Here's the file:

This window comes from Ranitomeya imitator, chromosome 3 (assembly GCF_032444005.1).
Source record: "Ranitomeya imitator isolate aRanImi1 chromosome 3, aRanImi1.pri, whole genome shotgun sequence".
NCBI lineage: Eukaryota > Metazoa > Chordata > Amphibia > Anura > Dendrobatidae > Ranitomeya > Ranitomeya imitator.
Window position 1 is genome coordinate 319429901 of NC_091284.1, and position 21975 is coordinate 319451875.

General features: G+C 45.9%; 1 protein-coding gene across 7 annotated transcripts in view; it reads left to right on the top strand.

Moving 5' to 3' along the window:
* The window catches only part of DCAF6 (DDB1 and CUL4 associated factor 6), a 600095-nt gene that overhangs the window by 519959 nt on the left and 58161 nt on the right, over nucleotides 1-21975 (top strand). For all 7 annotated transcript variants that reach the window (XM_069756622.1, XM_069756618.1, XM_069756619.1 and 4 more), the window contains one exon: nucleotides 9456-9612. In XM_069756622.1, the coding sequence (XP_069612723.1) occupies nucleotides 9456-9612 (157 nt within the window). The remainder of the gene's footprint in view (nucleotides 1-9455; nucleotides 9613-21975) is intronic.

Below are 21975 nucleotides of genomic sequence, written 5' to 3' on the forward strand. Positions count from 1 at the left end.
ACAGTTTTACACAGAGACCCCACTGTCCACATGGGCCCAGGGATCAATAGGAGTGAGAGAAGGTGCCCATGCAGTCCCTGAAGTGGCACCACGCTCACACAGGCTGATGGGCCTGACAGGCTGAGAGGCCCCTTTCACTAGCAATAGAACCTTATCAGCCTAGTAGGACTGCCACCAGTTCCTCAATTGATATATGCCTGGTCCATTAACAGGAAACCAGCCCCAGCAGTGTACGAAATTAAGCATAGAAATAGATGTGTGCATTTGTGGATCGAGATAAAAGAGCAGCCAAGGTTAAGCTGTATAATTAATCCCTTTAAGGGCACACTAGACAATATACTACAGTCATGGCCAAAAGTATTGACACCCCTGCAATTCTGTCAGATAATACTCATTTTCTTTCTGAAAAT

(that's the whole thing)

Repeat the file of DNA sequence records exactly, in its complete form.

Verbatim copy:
This window comes from Ranitomeya imitator, chromosome 3 (assembly GCF_032444005.1).
Source record: "Ranitomeya imitator isolate aRanImi1 chromosome 3, aRanImi1.pri, whole genome shotgun sequence".
NCBI lineage: Eukaryota > Metazoa > Chordata > Amphibia > Anura > Dendrobatidae > Ranitomeya > Ranitomeya imitator.
Window position 1 is genome coordinate 319429901 of NC_091284.1, and position 21975 is coordinate 319451875.

General features: G+C 45.9%; 1 protein-coding gene across 7 annotated transcripts in view; it reads left to right on the top strand.

Moving 5' to 3' along the window:
* The window catches only part of DCAF6 (DDB1 and CUL4 associated factor 6), a 600095-nt gene that overhangs the window by 519959 nt on the left and 58161 nt on the right, over nucleotides 1-21975 (top strand). For all 7 annotated transcript variants that reach the window (XM_069756622.1, XM_069756618.1, XM_069756619.1 and 4 more), the window contains one exon: nucleotides 9456-9612. In XM_069756622.1, the coding sequence (XP_069612723.1) occupies nucleotides 9456-9612 (157 nt within the window). The remainder of the gene's footprint in view (nucleotides 1-9455; nucleotides 9613-21975) is intronic.

Below are 21975 nucleotides of genomic sequence, written 5' to 3' on the forward strand. Positions count from 1 at the left end.
ACAGTTTTACACAGAGACCCCACTGTCCACATGGGCCCAGGGATCAATAGGAGTGAGAGAAGGTGCCCATGCAGTCCCTGAAGTGGCACCACGCTCACACAGGCTGATGGGCCTGACAGGCTGAGAGGCCCCTTTCACTAGCAATAGAACCTTATCAGCCTAGTAGGACTGCCACCAGTTCCTCAATTGATATATGCCTGGTCCATTAACAGGAAACCAGCCCCAGCAGTGTACGAAATTAAGCATAGAAATAGATGTGTGCATTTGTGGATCGAGATAAAAGAGCAGCCAAGGTTAAGCTGTATAATTAATCCCTTTAAGGGCACACTAGACAATATACTACAGTCATGGCCAAAAGTATTGACACCCCTGCAATTCTGTCAGATAATACTCATTTTCTTTCTGAAAAT